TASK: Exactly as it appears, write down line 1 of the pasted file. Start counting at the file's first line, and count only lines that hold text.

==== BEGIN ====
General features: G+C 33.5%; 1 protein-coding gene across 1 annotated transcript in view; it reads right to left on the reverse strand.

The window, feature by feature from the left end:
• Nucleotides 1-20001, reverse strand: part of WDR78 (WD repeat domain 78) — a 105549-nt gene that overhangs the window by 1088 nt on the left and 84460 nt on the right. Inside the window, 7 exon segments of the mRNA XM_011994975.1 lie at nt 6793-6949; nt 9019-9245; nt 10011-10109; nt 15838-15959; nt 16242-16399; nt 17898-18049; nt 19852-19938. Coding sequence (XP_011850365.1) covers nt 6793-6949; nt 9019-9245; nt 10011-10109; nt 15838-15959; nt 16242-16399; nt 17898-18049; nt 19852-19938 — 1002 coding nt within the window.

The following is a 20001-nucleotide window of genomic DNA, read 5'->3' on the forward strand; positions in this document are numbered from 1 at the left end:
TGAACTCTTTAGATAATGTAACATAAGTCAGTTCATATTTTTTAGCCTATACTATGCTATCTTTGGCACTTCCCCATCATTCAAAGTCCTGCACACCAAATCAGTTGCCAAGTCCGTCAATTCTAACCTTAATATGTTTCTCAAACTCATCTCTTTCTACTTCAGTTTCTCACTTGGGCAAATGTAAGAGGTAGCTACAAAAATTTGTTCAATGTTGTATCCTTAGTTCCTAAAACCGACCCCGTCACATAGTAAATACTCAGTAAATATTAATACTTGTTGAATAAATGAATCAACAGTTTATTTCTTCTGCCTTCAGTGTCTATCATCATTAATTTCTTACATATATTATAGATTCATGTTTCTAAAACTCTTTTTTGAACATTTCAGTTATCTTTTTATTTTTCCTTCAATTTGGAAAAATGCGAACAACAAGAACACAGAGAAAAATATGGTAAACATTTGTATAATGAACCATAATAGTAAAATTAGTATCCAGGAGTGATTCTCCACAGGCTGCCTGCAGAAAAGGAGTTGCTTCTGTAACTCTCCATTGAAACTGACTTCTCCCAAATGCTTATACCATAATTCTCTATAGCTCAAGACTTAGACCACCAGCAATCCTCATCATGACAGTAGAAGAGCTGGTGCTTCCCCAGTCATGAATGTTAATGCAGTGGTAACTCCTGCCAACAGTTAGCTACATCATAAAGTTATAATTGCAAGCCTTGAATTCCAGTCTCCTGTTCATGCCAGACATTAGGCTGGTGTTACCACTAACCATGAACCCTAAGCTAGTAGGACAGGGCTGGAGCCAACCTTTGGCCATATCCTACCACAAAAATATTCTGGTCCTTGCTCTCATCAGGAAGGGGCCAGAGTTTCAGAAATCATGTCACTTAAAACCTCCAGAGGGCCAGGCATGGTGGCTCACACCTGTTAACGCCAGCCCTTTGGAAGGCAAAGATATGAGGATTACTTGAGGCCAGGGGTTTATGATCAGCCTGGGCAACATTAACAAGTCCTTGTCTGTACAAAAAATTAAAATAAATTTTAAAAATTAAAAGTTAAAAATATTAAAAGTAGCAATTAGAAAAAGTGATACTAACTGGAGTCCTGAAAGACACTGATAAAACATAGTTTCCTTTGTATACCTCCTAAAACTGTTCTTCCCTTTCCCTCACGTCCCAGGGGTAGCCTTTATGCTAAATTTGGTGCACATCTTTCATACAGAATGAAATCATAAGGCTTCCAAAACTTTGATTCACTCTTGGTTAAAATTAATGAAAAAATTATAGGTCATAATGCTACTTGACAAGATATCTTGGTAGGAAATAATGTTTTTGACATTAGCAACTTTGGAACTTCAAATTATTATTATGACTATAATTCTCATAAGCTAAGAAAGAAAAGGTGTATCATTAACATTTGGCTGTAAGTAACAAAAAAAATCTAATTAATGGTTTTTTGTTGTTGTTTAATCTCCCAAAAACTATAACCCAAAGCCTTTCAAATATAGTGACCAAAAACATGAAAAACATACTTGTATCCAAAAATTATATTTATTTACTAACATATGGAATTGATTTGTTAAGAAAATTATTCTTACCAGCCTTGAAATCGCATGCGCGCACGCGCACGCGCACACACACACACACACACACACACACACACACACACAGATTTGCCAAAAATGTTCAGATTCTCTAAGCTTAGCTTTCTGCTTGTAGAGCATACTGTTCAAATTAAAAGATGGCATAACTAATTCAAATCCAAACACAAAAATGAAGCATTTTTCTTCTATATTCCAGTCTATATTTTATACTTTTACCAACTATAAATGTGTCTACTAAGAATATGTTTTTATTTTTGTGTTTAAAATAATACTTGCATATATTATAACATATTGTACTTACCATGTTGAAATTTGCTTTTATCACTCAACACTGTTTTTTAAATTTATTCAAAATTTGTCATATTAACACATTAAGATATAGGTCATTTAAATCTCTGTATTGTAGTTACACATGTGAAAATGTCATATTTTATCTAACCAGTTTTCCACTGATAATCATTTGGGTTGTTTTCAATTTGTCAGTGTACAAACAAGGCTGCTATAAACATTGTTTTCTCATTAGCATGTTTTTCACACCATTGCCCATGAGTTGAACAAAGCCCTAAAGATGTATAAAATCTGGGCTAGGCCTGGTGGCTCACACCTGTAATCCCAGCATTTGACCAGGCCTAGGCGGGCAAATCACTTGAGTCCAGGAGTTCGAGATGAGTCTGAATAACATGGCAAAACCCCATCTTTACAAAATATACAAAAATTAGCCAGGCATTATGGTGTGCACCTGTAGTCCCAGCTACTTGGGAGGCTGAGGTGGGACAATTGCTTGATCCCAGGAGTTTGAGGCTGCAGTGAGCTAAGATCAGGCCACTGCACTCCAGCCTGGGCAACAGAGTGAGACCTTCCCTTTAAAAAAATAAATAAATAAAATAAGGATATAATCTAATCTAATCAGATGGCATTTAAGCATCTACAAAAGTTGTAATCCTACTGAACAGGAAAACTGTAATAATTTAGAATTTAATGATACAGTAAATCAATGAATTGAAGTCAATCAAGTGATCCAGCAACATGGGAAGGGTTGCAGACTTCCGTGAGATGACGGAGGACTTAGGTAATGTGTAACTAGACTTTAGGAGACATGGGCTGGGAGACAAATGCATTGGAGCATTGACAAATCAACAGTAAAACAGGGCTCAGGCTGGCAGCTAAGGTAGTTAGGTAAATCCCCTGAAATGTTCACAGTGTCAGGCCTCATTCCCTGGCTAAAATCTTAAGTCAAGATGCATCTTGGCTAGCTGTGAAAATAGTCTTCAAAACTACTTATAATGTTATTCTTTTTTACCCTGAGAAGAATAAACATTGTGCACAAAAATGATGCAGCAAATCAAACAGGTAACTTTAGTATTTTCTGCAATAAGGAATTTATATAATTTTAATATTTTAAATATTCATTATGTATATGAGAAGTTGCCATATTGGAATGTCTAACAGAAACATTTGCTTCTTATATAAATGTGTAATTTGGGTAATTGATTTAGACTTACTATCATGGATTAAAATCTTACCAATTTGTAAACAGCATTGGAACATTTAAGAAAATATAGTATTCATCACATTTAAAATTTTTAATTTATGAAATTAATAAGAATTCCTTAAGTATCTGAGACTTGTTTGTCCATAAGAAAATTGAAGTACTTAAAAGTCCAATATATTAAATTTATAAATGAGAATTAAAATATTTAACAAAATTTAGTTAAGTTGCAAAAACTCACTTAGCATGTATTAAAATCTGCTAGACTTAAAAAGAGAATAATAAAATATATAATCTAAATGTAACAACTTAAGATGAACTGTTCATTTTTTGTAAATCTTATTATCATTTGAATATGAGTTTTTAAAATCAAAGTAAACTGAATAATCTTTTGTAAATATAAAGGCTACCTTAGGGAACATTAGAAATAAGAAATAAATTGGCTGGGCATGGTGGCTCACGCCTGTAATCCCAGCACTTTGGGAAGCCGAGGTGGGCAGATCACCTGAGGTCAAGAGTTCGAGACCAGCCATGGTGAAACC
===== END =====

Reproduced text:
General features: G+C 33.5%; 1 protein-coding gene across 1 annotated transcript in view; it reads right to left on the reverse strand.